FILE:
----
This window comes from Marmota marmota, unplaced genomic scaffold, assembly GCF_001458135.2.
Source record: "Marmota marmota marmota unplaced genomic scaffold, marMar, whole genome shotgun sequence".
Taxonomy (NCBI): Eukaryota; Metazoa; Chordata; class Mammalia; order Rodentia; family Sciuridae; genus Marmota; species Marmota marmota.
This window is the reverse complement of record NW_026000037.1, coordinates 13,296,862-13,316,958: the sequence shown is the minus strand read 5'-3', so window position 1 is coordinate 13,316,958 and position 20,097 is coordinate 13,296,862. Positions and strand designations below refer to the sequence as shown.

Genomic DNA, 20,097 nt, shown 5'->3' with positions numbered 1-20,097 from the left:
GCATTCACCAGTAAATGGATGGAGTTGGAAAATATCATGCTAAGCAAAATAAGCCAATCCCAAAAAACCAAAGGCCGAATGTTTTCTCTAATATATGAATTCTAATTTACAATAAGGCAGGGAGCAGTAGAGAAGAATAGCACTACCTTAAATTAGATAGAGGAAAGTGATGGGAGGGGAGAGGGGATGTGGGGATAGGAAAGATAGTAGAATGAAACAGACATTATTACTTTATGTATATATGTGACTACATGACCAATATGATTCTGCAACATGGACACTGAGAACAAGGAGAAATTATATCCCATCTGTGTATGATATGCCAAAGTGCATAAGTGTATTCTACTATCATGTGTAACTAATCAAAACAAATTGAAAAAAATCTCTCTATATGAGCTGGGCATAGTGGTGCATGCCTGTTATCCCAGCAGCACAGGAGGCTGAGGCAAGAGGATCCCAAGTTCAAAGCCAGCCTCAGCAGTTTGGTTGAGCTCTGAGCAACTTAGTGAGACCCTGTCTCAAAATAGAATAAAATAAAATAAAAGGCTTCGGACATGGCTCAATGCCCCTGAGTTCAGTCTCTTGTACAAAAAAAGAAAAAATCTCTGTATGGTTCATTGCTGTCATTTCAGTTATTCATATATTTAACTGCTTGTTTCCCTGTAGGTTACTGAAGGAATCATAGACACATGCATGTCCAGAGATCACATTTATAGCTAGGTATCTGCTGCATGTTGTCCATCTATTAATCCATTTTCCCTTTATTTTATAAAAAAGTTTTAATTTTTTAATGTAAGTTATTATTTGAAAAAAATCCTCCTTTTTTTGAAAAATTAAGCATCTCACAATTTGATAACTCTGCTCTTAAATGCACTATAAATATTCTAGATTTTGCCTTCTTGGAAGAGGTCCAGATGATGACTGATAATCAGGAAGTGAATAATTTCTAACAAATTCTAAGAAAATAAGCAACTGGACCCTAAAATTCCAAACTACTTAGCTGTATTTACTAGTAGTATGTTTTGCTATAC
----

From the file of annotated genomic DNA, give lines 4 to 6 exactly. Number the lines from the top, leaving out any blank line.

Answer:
This window is the reverse complement of record NW_026000037.1, coordinates 13,296,862-13,316,958: the sequence shown is the minus strand read 5'-3', so window position 1 is coordinate 13,316,958 and position 20,097 is coordinate 13,296,862. Positions and strand designations below refer to the sequence as shown.

Genomic DNA, 20,097 nt, shown 5'->3' with positions numbered 1-20,097 from the left:
GCATTCACCAGTAAATGGATGGAGTTGGAAAATATCATGCTAAGCAAAATAAGCCAATCCCAAAAAACCAAAGGCCGAATGTTTTCTCTAATATATGAATTCTAATTTACAATAAGGCAGGGAGCAGTAGAGAAGAATAGCACTACCTTAAATTAGATAGAGGAAAGTGATGGGAGGGGAGAGGGGATGTGGGGATAGGAAAGATAGTAGAATGAAACAGACATTATTACTTTATGTATATATGTGACTACATGACCAATATGATTCTGCAACATGGACACTGAGAACAAGGAGAAATTATATCCCATCTGTGTATGATATGCCAAAGTGCATAAGTGTATTCTACTATCATGTGTAACTAATCAAAACAAATTGAAAAAAATCTCTCTATATGAGCTGGGCATAGTGGTGCATGCCTGTTATCCCAGCAGCACAGGAGGCTGAGGCAAGAGGATCCCAAGTTCAAAGCCAGCCTCAGCAGTTTGGTTGAGCTCTGAGCAACTTAGTGAGACCCTGTCTCAAAATAGAATAAAATAAAATAAAAGGCTTCGGACATGGCTCAATGCCCCTGAGTTCAGTCTCTTGTACAAAAAAAGAAAAAATCTCTGTATGGTTCATTGCTGTCATTTCAGTTATTCATATATTTAACTGCTTGTTTCCCTGTAGGTTACTGAAGGAATCATAGACACATGCATGTCCAGAGATCACATTTATAGCTAGGTATCTGCTGCATGTTGTCCATCTATTAATCCATTTTCCCTTTATTTTATAAAAAAGTTTTAATTTTTTAATGTAAGTTATTATTTGAAAAAAATCCTCCTTTTTTTGAAAAATTAAGCATCTCACAATTTGATAACTCTGCTCTTAAATGCACTATAAATATTCTAGATTTTGCCTTCTTGGAAGAGGTCCAGATGATGACTGATAATCAGGAAGTGAATAATTTCTAACAAATTCTAAGAAAATAAGCAACTGGACCCTAAAATTCCAAACTACTTAGCTGTATTTACTAGTAGTATGTTTTGCTATAC